Harry Kane Is Perfect for Real Madrid but They Won't Pay 250 Million Euros for Him, Says Former President

Harry Kane
Tottenham striker Harry Kane in Enfield, England, on October 31. Alex Broadway/Getty

Harry Kane would make the perfect replacement for Karim Benzema, but Real Madrid won't pay 250 million euros ($291 million) for him, says former club president Ramon Calderon.

Kane and the rest of his Tottenham teammates are preparing to take on Real Madrid for the second time in two weeks, in the Champions League at Wembley on Wednesday night, following a 1-1 draw at the Santiago Bernabeu.

The 24-year-old striker played a crucial role in the stalemate that led Real Madrid president Florentino Perez to claim Spurs chairman Daniel Levy would want 250 million euros for him.

"I think he's one of those players I'm sure [Real Madrid] are trying to see if there's an opportunity to sign," Calderon, Perez's predecessor, told Newsweek.

"Benzema is getting old, he's not playing well lately, so it would be a perfect substitute if Benzema is not in the team. Also, knowing that [Alvaro] Morata was sold this summer [to Chelsea for £70 million], we don't have a proper striker, he would be one of the objectives of the club in the near future, I'm sure."

Related: As Real Madrid prepares to take on Spurs, who makes our combined XI?

But Calderon, like Perez, believes even the financial might of Madrid wouldn't go as far as paying a quarter of a billion euros for a player. But Calderon, a lawyer in Madrid, insists the sale of Neymar from Barcelona to Paris Saint-Germain for £198 million has skewed the valuation of players.

"I think the money has been a bit crazy in football after Neymar, but I don't see Real Madrid or anyone playing 250 million [euros] for Harry Kane or any player," he said. "No matter that Harry Kane is a fantastic striker for any team: young, fit, strong, fast, all the qualities any good team would like to have. But after Neymar, you don't know the value of any player."

Although Calderon's dealings with Tottenham saw him work with Sir Alan Sugar, Levy's predecessor, he is well aware of the tough stance Levy takes around the negotiations table.

"He proved it with Gareth Bale and [Luka] Modric, but sometimes when the players say they want to leave, you have to negotiate and there's not a lot you can do," he said. "I had both experiences: with Robinho when I had to sell him to Man City and Cristiano when he decided to come to Real and Manchester United didn't want to lose the player. I don't know if that's the case with Kane, but if it is then Mr. Levy will try to get as much money as he can."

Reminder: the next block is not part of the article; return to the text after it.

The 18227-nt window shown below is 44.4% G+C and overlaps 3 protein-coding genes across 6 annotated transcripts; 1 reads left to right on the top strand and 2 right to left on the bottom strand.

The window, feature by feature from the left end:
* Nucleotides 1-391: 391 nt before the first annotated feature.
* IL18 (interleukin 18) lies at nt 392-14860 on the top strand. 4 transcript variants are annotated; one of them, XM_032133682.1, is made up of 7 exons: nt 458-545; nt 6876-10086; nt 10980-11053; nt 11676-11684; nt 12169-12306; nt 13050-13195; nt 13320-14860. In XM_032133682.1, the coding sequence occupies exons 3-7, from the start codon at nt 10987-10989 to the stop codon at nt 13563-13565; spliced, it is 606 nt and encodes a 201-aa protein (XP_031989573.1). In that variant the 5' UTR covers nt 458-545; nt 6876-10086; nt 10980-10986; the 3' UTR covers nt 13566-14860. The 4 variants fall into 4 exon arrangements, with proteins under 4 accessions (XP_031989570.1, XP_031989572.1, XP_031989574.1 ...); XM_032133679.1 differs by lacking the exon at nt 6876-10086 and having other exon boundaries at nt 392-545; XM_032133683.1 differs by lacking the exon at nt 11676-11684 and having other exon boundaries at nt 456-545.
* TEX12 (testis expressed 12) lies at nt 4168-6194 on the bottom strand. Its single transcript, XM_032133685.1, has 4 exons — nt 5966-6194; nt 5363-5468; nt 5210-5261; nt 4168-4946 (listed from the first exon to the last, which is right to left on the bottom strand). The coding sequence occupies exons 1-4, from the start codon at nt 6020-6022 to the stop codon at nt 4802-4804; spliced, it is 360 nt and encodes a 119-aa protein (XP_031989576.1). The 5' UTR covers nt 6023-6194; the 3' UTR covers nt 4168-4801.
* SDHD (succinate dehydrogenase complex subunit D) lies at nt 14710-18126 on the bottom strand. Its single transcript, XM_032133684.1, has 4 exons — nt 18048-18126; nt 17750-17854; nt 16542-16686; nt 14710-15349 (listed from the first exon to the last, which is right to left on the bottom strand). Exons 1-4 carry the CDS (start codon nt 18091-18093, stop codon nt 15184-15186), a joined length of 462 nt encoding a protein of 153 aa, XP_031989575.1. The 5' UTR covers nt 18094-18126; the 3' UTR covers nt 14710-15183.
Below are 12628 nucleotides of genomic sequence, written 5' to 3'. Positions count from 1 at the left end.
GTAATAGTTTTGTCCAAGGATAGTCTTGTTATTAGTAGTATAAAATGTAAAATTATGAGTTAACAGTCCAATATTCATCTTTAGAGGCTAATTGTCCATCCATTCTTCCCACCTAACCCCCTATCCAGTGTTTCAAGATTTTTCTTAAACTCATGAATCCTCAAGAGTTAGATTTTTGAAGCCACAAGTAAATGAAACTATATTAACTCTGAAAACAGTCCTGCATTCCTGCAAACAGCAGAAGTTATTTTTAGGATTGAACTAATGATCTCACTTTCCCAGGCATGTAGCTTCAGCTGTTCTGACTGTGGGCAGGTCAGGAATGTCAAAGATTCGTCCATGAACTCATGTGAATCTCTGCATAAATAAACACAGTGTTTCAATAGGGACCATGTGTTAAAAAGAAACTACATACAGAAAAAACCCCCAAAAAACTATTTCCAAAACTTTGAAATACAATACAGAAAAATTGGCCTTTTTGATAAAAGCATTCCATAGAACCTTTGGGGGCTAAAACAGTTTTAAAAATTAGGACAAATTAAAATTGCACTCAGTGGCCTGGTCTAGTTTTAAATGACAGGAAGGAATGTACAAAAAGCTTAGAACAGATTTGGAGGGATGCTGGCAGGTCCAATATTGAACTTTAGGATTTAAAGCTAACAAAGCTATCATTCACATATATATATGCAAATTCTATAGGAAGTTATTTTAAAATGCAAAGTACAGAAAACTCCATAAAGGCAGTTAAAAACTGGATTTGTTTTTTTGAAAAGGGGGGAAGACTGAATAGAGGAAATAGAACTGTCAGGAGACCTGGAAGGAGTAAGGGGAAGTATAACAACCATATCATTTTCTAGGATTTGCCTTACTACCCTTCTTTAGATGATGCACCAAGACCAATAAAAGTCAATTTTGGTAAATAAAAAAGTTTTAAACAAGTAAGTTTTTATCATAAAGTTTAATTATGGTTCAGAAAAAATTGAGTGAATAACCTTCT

Calderon and Pepe
Former Real Madrid president Ramon Calderon, left, at the unveiling of then-new signing Pepe at Santiago Bernabeu stadium in Madrid, on July 12, 2007. PIERRE-PHILIPPE MARCOU/AFP/Getty

For now, Kane will be playing in the lily white of Tottenham on Wednesday—assuming he recovers from a slight hamstring strain—when Mauricio Pochettino will hope to continue to show his capabilities as a manager. Reports from Spain after the 1-1 draw earlier this month suggested that Real saw Pochettino as a potential long-term successor to Zinedine Zidane, but Calderon doesn't expect to see the Argentinian in the Bernabeu dugout anytime soon.

"It's too early," he said. "Everyone knows what Pochettino has been doing in football. I think he is happy with the project with Harry Kane and Dele Alli. They see it as a project with a bright future. I don't think it is a matter to be talked [about] now; maybe in the future but I don't think either party is thinking about that now."

Although being appointed manager of Real Madrid is a tremendous privilege, Calderon says, the pressure that comes with it is like no other club. "Being in Tottenham for Pochettino must be very relaxing in some ways because he knows everything will be smooth if the team is playing as they are playing and getting good results."

Mauricio Pochettino
Mauricio Pochettino at Estadio Santiago Bernabeu, Madrid, on October 17. Laurence Griffiths/Getty

Despite winning back-to-back Champions League titles in less than two years of management, Zidane may already be feeling the heat. Real is eight points behind Barcelona in La Liga after losing to Girona on Sunday.

Calderon says Perez is "impulsive in his reactions" but doesn't expect his successor to be too drastic, given that the team is heading toward the Champions League knockout stages and there are still 28 games to go in La Liga.

"[Perez] doesn't like to lose," he said. "I think Zidane is in trouble now, but if things are not going well in La Liga I don't know how he will react. At the moment, it's too early and I don't expect him to make a decision and sack him. I hope not.

"He knew when he appointed Zidane it was a great challenge. I am sure he didn't think he would be so successful, getting two Champions Leagues in a row with no [managerial] experience. Nobody has done that. His idea was that he would not be for a long time but, fortunately for us, he was successful."

Calderon has also dealt with the pressure of the Bernabeu before, Calderon recalls. Real Madrid signed the Frenchman from Juventus for a world record £48 million in July 2001. "By November the Bernabeu was booing him," Calderon remembers, "and after that he becomes one of the most iconic players we've had and everyone loves him here."

But the former president does end on an ominous note for Zidane. "You must take into account that only one coach in 49 years has been on the bench for more than three years and that was [Vicente] del Bosque. You have to win, always."

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